The complaint also asserts that the defendants asked retailers to display the competitors’ products “adjacent” to Jack Daniel’s and to use promotional materials that employ elements of the protected trade dress. Moreover, it alleges that Lonehand Whisky was “[c]ompared to Jack Daniels by a store employee (but at a bargain price!).” Alleging trademark and trade dress infringement, dilution of trademarks and trade dress, false advertising and unfair competition, the plaintiff seeks injunctive relief, destruction of marketing and production materials, accounting of profits, damages and attorney’s fees.


Vintner Alleges Colorado Wine Industry Development Fee is Illegal Tax

A vintner has filed a lawsuit alleging Colorado’s “wine development fee,” charged to wholesalers, is an unconstitutional excise tax. Vineland Corp. v. Colorado, No. 18-30199 (Colo. D.C., filed April 24, 2018). Since 1990, Colorado has imposed a 10-year renewable excise tax of one cent per liter on all vinous liquors sold in the state. In 1992, the state passed the Taxpayers Bill of Rights (TABOR), which mandated advance voter approval for extension of expiring taxes; in 1997, the legislature amended the 1990 act, renaming the excise tax a “wine development fee.” The plaintiff seeks declaratory judgment that the fee is “an impermissible attempt to extend an expiring tax without voter approval, and that this attempt to rename an excise tax surcharge [] without such voter approval is a violation of TABOR.” Further, the plaintiff seeks injunctive relief, attorney’s fees and a refund of all fees paid in the past four fiscal years plus simple interest at the rate of 10 percent on “all Wine Development Fees collected from the time of the ‘initial conduct,’ that is, first collection, of the Wine Development Fees in July, 2000.”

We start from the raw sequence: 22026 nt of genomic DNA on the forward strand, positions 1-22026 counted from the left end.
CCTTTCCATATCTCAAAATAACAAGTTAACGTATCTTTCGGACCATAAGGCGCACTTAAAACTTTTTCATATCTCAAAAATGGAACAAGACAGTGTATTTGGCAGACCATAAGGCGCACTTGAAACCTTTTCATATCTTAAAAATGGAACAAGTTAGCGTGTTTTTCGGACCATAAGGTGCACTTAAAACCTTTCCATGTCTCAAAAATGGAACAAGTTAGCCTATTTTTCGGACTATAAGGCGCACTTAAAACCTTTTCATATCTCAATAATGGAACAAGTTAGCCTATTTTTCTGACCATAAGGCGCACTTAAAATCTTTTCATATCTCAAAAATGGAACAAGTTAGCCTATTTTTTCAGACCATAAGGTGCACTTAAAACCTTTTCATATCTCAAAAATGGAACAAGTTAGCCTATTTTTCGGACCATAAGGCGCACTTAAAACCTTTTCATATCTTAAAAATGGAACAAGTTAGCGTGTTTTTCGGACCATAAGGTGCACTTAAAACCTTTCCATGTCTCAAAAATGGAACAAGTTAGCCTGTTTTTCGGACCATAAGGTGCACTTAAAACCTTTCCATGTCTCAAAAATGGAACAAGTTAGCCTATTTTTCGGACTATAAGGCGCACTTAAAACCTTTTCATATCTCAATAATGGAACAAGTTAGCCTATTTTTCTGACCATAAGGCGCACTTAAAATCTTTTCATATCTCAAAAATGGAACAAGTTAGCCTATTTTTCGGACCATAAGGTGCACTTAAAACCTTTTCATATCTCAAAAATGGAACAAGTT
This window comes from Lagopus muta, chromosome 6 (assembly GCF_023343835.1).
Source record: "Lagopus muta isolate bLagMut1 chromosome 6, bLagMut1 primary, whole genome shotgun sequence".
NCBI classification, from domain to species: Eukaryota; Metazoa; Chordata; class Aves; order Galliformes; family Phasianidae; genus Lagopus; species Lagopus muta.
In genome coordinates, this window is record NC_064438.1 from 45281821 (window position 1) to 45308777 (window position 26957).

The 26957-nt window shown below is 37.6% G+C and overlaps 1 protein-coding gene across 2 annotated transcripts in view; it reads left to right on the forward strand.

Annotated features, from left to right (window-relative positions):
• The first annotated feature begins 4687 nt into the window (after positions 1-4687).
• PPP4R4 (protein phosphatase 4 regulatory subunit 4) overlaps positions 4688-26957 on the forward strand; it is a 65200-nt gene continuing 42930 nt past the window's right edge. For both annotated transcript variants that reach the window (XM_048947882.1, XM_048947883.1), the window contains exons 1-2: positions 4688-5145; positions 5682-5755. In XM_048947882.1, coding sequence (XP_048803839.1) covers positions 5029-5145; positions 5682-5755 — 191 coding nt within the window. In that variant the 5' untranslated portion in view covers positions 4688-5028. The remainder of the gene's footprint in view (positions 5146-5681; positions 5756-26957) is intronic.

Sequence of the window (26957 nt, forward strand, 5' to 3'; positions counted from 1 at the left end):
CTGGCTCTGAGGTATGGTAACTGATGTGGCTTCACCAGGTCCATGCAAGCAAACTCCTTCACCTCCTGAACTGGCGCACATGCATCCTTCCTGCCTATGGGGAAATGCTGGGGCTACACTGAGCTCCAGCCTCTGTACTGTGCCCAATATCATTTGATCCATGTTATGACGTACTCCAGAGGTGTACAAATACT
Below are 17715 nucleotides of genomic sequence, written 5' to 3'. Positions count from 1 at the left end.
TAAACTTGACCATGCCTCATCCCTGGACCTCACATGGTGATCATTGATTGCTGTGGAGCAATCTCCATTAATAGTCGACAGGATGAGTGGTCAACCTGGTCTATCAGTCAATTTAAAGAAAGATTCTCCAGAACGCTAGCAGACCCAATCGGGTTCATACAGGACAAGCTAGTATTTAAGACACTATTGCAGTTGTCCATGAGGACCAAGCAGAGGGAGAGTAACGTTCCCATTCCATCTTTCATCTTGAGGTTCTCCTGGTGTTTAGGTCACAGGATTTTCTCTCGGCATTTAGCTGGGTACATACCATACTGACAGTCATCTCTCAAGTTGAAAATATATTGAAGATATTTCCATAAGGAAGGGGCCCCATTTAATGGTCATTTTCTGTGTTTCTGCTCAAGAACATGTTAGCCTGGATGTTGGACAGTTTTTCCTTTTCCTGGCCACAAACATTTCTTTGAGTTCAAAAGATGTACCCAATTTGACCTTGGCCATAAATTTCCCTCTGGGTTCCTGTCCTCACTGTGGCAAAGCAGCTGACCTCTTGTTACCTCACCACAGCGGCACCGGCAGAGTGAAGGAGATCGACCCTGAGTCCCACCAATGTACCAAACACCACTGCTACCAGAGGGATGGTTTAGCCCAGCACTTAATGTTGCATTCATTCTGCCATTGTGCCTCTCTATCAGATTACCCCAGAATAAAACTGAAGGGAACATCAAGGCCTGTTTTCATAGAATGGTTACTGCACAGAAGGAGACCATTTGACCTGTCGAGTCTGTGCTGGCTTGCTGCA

Consumer Challenges Salt & Vinegar Flavor

Kellogg Co. faces a putative class action alleging its Salt & Vinegar Pringles are mislabeled as containing “No Artificial Flavors” because the nutrition label identifies two artificial ingredients. Marotto v. Kellogg Co., No. 18-3545 (S.D.N.Y., filed April 20, 2018). The complaint asserts that although both sodium diacetate and malic acid can occur in nature, the sodium diacetate used in the product is “a synthetic industrial chemical manufactured in a chemical refinery from carbon monoxide and industrial methanol” while the malic acid is “d-1-malic acid . . . manufactured in petrochemical plants from benzene or butane.” Alleging unfair and deceptive business practices, false advertising and misrepresentation, the plaintiff seeks class certification, corrective advertising, damages and attorney’s fees.

In March 2018, a federal court in California refused to dismiss a similar lawsuit against Kellogg, finding the plaintiffs had adequately pleaded reasonable customer confusion.


Court Denies Dr Pepper’s Motion to Dismiss Ginger Ale Suit

A Missouri federal court has denied Dr Pepper Snapple Group Inc.’s motion to dismiss a putative class action alleging Canada Dry Ginger Ale is falsely labeled because it does not contain ginger. Webb v. Dr Pepper Snapple Grp. Inc., No. 17-0624 (W.D. Mo., entered April 25, 2018). The plaintiff alleged that although the labeling, packaging and marketing of the product includes the statement “Made from Real Ginger,” independent laboratory testing found no detectable ginger in the beverage. The lawsuit echoes similar putative class actions filed in California. The Missouri court rejected all of Dr Pepper Snapple Group’s arguments, finding the plaintiff had adequately pleaded each of the seven counts alleged, including violation of the Missouri Merchandising Practices Act, fraud and intentional misrepresentation.

DISCLAIMER: Because of the generality of this update, the information provided herein may not be applicable in all situations and should not be acted upon without specific legal advice based on particular situations.